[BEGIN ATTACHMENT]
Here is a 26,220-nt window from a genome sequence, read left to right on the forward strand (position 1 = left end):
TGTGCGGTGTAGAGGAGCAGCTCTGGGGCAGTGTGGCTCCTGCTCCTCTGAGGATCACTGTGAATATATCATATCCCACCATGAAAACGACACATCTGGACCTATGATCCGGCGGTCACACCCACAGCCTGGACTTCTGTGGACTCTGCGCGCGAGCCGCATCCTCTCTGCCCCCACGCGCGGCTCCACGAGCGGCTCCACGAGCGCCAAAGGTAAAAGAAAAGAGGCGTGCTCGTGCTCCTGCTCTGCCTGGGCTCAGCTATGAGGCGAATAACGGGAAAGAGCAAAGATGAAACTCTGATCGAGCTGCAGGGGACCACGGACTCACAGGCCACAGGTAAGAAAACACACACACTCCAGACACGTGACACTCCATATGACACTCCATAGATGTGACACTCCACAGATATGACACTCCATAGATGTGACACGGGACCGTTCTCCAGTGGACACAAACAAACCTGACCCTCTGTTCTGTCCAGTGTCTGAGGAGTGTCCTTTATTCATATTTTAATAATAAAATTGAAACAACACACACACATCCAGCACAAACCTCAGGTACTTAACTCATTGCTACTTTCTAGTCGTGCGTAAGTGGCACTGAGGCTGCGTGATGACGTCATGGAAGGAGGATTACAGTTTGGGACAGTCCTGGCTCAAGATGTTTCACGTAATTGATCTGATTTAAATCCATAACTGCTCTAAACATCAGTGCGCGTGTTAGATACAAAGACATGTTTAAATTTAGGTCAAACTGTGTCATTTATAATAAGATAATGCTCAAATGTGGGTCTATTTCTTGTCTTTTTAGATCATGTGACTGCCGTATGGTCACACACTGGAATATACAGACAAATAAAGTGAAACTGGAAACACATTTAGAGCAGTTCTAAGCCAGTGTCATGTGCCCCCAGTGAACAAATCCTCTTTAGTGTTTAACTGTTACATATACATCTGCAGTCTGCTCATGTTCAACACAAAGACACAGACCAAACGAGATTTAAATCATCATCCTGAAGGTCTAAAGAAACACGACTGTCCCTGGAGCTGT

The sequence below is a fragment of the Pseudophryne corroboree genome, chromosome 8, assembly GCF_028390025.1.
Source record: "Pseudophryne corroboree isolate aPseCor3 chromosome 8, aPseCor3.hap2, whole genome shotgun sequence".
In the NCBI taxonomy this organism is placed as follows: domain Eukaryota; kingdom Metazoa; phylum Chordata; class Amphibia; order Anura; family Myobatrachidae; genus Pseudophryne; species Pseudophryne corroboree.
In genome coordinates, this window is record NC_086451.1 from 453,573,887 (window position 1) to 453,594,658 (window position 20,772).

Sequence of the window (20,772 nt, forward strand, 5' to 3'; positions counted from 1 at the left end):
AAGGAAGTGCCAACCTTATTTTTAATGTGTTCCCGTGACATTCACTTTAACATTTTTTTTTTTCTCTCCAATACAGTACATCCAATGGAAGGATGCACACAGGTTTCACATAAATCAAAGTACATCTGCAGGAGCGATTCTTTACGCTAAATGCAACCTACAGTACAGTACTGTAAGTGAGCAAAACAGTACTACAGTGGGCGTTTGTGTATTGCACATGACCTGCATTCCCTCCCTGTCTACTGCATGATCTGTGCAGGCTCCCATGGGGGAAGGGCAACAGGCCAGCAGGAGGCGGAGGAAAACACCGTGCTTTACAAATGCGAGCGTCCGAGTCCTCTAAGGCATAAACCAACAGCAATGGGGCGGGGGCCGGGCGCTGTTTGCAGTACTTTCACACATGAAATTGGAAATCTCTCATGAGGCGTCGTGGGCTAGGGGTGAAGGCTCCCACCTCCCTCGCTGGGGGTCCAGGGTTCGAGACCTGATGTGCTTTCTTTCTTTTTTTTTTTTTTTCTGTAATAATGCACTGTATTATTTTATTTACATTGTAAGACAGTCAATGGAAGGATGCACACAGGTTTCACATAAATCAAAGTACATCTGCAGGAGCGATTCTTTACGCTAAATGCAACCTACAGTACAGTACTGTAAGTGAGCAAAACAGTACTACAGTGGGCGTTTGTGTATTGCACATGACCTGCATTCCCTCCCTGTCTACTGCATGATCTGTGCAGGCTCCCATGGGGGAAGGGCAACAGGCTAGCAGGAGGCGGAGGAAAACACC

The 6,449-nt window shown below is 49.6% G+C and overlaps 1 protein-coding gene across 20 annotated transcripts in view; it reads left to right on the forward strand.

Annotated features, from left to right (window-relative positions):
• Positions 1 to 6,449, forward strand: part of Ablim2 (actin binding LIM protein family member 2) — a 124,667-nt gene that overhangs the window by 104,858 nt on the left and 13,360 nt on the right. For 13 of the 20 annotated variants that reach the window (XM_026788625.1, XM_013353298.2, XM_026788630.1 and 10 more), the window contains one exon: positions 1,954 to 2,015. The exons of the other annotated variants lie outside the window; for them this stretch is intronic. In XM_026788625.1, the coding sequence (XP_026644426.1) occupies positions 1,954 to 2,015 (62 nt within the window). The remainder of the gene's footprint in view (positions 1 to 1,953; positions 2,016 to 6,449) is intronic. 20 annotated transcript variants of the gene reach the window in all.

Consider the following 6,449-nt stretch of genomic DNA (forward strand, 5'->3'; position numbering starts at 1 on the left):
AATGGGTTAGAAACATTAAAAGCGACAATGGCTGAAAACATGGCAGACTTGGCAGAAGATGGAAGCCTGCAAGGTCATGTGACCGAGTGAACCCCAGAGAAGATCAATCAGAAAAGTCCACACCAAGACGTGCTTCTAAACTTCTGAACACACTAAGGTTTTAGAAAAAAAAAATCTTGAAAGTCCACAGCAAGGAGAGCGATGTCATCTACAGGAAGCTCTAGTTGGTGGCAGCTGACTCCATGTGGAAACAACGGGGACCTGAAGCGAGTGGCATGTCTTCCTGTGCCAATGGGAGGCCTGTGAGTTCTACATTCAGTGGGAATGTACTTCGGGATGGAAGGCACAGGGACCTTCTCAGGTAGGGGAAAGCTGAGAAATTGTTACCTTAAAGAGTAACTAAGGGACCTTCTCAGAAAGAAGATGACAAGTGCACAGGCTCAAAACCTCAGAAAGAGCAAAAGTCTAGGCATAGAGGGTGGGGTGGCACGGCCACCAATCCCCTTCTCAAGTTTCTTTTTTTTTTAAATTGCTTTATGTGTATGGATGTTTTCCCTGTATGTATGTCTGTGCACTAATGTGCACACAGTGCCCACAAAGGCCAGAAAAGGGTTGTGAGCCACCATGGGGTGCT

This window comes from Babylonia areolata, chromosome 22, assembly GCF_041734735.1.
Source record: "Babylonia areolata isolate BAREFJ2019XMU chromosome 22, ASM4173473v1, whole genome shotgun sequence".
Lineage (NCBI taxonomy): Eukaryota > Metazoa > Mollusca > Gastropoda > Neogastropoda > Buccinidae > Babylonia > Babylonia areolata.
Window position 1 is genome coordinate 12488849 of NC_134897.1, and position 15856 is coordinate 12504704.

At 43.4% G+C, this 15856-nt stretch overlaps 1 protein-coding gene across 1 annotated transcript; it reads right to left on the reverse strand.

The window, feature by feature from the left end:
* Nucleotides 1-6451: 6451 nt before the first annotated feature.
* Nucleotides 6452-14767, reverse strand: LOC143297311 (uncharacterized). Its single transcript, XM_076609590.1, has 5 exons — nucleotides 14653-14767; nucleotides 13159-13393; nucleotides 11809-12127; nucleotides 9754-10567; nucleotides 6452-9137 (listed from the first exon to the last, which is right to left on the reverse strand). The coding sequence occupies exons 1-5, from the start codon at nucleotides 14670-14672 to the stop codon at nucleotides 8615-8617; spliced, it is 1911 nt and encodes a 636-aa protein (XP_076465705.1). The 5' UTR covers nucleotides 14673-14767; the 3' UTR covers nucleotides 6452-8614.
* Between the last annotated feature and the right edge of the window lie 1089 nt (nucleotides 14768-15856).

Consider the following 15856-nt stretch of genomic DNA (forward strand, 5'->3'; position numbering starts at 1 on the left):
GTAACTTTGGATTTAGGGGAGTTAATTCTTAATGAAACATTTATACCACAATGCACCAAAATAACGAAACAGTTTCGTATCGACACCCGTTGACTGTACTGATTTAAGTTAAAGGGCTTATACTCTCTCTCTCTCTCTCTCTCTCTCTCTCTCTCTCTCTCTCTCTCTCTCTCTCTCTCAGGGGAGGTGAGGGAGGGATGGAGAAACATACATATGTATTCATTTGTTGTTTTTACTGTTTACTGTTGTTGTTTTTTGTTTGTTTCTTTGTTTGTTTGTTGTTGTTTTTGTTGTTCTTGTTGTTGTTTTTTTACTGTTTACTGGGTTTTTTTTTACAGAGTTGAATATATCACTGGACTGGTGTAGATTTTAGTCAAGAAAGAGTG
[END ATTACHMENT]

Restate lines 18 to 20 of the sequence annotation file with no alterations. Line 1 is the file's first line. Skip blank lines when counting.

At 43.4% G+C, this 15856-nt stretch overlaps 1 protein-coding gene across 1 annotated transcript; it reads right to left on the reverse strand.

The window, feature by feature from the left end:
* Nucleotides 1-6451: 6451 nt before the first annotated feature.